A Better Tsunami Warning System?

| Tue May 8, 2012 5:40 PM EDT

 Research vessel Kilo Moana: NOAA

Research vessel Kilo Moana: NOAA

A new paper in Geophysical Research Letters outlines a better and cheaper way to detect and track tsunamis based on equipping ships in the commercial fleet with real-time-streamed GPS (Global Positioning System). 

Current tsunami detection systems primarily consist of seismic stations and tide-gauges on land, the DART buoy sea-floor pressure sensor system in the deep ocean (now only partially deployed globally and frequently inoperative), and real-time, land-based GPS networks. But what's needed to really save lives is GPS deployed on deep ocean platforms. The authors write:

A... broadly applicable deep-water GPS-buoy system... like the existing DART network, would be extremely costly to build and maintain, limiting the number of units that could be deployed, and thus requiring careful site selection based on our best estimate of the hazard... We suggest that the commercial shipping fleet, in contrast, represents a vast existing infrastructure with excellent spatial coverage across most of the globe that could be exploited to construct an extremely cost-effective tsunami detection network in the deep oceans.

 

Position of R/V Kilo Moana during 2010 Chile tsunami: James H. Foster, et al. GRL. 2012. DOI:10.1029/2012GL051367Position of R/V Kilo Moana during 2010 Chile tsunami: James H. Foster, et al. GRL. 2012. DOI:10.1029/2012GL051367

The authors got a chance to test the feasability of this approach when the M8.8 earthquake struck Chile in February 2010. At the time the University of Hawaii research vessel Kilo Moana (photo above) was underway on a passage from Hawaii to Guam (map above), cruising at 11 knots of speed and logging data from its dual onboard GPS. These recorded a modest ~ 4-inch-high wave (~10 centimeters)—the first ever shipboard detection of a tsunami.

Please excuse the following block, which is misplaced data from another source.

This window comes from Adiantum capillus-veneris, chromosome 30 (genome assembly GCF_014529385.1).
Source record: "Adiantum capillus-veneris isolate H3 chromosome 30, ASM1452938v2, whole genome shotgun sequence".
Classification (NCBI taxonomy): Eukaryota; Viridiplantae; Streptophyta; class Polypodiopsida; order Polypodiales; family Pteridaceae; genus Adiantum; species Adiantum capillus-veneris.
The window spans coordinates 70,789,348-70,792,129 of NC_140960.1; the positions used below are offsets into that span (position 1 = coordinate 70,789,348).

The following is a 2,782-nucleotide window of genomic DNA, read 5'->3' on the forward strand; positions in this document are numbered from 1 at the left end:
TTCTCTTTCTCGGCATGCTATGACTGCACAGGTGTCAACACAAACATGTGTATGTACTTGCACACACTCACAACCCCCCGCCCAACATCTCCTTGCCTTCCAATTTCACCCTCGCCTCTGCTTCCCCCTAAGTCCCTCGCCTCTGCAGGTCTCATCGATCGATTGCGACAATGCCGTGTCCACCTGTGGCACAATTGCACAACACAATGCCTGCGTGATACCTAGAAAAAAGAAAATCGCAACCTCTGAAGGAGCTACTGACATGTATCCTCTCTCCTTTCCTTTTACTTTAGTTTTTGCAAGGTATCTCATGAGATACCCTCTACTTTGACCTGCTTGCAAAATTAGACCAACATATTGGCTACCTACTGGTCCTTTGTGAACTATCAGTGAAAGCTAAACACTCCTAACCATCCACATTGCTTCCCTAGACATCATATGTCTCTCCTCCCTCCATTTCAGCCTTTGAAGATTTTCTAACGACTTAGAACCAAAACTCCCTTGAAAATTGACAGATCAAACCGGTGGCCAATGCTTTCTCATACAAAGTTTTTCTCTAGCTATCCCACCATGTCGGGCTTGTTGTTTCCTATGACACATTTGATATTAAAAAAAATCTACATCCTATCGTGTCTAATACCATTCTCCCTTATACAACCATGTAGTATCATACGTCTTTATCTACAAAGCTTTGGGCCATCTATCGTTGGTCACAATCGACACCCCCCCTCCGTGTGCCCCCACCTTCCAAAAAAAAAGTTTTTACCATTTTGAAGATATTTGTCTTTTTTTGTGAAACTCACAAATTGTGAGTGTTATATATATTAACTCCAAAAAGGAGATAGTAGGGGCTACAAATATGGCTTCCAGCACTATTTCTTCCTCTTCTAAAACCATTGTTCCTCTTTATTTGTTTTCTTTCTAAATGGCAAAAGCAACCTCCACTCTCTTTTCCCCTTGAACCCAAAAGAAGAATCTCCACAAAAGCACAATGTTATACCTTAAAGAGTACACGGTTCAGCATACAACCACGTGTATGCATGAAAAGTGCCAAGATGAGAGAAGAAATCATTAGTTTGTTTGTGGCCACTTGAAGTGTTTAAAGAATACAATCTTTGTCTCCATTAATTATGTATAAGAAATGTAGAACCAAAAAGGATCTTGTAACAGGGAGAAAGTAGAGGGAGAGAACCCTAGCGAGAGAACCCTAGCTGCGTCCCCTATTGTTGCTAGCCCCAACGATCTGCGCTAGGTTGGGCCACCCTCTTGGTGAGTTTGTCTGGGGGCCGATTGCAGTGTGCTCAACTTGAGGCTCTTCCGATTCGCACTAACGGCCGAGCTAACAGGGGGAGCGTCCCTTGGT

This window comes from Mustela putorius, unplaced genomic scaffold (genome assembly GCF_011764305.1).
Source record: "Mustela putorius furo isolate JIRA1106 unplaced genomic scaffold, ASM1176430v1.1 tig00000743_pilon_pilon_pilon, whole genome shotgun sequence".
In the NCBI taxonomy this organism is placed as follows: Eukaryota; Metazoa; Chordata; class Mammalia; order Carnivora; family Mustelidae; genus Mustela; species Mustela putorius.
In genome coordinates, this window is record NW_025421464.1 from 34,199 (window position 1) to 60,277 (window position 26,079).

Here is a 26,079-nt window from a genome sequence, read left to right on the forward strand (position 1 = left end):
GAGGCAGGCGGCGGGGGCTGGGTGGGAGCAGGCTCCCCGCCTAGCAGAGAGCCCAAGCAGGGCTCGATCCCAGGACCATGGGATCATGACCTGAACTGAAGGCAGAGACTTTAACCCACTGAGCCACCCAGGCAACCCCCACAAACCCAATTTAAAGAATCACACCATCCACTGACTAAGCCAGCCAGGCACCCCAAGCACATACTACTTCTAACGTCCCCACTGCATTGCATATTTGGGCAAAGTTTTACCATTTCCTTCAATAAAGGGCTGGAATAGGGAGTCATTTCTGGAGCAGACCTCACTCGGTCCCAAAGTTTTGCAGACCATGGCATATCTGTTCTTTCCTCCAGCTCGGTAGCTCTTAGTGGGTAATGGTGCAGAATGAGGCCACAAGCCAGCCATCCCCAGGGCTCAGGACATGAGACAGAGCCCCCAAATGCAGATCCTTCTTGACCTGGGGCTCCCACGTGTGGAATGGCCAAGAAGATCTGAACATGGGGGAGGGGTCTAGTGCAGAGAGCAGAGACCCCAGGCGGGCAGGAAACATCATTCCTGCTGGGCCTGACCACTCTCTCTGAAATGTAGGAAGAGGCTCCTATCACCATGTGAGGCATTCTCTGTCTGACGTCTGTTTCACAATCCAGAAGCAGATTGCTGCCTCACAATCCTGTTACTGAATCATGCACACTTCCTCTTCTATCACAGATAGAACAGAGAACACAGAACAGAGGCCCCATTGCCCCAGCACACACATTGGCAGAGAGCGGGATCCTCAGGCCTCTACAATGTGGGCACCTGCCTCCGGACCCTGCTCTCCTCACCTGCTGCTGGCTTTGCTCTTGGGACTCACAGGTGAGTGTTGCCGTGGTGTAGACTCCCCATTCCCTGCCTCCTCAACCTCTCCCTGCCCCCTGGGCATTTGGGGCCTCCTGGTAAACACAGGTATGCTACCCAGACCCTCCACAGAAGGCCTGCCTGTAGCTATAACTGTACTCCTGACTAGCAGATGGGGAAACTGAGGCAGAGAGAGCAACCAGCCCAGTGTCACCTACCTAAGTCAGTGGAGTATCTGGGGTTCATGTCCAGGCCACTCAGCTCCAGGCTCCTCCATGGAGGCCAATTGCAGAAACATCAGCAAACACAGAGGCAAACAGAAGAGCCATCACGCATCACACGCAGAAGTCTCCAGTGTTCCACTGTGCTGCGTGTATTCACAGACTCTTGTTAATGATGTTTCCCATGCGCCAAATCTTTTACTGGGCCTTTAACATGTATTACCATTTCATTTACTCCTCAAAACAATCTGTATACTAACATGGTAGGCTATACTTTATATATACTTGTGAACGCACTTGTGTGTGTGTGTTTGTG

As for how to scale up from one ship to a network of tsunami-sensing ships, the authors suggest a template already exists in the Voluntary Observing Ship (VOS) Scheme, which trains merchant sailors to take weather observations at sea. The authors write:

It is estimated that 11% of the commercial fleet is contributing to the VOS scheme... VOS reports indicate that the north Pacific shipping lanes between Asia and N. America have, on average, more than 350 VOS ships crossing the dateline on any given day. Assuming an average transit of ten days, if each of the currently cooperating ships could be upgraded to provide GPS data streams we could expect at least 3,500 new tsunami sensing systems just in the N. Pacific.

 

 2004 Indian Ocean tsunami in Tahiland: David Rydevik via Wikimedia Commons

2004 Indian Ocean tsunami in Thailand: David Rydevik via Wikimedia Commons

The authors also calculate that a ship-based detection system would have detected in less than an hour the 2004 Indian Ocean tsunami, which, undetected, killed upwards of 230,000 people in 14 countries.

The paper:

  • Foster, J. H., B. A. Brooks, D. Wang, G. S. Carter, and M. A. Merrifield (2012), Improving tsunami warning using commercial ships, Geophys. Res. Lett., 39, L09603, doi:10.1029/2012GL051367.